During the interval 1968-74, 17,032 women aged 25-39 years were recruited to the Oxford-Family Planning Association contraceptive study, more than half of whom were using oral contraceptives. These women have been followed up over the years and breast cancer has been diagnosed in 189 of them. We have analysed the available data in two ways. First, we have calculated standardised breast cancer incidence rates in non-users and users of oral contraceptives according to total duration of use, interval since first use, interval since last use, duration of use before first term pregnancy and duration of use before age 25. Secondly, we have conducted case-control within cohort analyses to examine the possible effects of different types of pill and to search for evidence of a latent effect of oral contraceptive use before first term pregnancy on breast cancer risk. We have found no evidence of any adverse effect of oral contraceptive use on the risk of breast cancer in this study. There was, however, little exposure to the pill before first term pregnancy among the participants and virtually no such exposure at a very young age (i.e. below 20 years). Accordingly, the results of this study strengthen the evidence that oral contraceptive use by mature women does not increase breast cancer risk, but add little to the uncertainty about the effects of early use.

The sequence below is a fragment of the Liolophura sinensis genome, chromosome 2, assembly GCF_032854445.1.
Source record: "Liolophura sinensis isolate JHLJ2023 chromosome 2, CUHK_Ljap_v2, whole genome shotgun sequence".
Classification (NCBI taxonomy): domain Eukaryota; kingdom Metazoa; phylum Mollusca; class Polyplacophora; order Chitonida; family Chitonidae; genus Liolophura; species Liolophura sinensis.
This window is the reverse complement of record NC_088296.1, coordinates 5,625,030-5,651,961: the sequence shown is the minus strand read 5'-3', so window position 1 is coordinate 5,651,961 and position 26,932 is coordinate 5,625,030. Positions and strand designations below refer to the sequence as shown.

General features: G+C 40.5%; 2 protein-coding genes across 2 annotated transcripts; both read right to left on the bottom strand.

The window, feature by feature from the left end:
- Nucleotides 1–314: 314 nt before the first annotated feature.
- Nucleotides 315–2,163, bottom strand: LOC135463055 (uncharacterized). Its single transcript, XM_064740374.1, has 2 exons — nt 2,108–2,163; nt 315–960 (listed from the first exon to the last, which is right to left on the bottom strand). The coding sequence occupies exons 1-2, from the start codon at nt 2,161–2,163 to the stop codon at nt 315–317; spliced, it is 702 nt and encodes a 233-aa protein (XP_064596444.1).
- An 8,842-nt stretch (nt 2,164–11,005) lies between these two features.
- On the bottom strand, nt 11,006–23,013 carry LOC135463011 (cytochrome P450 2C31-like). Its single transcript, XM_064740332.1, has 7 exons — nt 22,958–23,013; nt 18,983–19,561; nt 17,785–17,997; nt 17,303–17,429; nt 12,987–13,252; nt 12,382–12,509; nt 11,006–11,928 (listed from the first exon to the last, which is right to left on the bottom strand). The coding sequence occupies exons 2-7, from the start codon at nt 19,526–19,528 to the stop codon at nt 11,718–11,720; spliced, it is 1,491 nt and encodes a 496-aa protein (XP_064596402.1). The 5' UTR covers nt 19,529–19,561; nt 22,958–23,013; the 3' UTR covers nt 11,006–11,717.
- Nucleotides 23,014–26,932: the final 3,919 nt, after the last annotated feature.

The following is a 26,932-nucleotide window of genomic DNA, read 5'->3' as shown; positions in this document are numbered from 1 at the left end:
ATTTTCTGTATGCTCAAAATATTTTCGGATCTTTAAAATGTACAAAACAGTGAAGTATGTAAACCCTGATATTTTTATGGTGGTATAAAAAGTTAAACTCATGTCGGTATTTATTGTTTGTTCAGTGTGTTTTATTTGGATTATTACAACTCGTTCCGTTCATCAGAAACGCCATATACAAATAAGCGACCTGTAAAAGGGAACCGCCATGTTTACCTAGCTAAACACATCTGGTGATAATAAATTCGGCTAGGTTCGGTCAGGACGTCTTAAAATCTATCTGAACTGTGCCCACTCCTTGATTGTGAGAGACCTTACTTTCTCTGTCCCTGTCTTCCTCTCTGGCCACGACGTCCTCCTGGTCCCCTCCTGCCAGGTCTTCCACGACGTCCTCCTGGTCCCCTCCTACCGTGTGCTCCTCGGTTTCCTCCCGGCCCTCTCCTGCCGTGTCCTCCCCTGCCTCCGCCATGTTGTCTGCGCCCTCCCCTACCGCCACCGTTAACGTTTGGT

PIP: No evidence of increased risk for breast cancer was found in a study of potential adverse effects of oral contraceptives use. The 1988 study was based on 189 diagnosed cases of breast cancer among 17,032 women aged 25-39 in England and Scotland during 1968-74. More than half of all the women studied were using an oral contraceptive. The study examined breast cancer incidence rates in nonusers and users of oral contraceptives according to total duration of use, interval since 1st use, interval since last use, duration of use before 1st term pregnancy, and duration of use before age 25. The study also attempted to analyze possible effects of different types of pills and search for latent effects of oral contraceptive use before 1st-term pregnancy on breast cancer risk. The study supports other studies showing that the use of oral contraceptives by women during the middle fertile years (ages 25-39) has no adverse effect on breast cancer risk. Because so few women included in the study were younger than age 25, the study's findings were inconclusive regarding the risk of breast cancer associated with early use of oral contraceptives. Regarding the possible effects of different types of pills and the possible latent effects of oral contraceptive use before 1st-term pregnancy, the study was unable to discern any clear pattern or trend.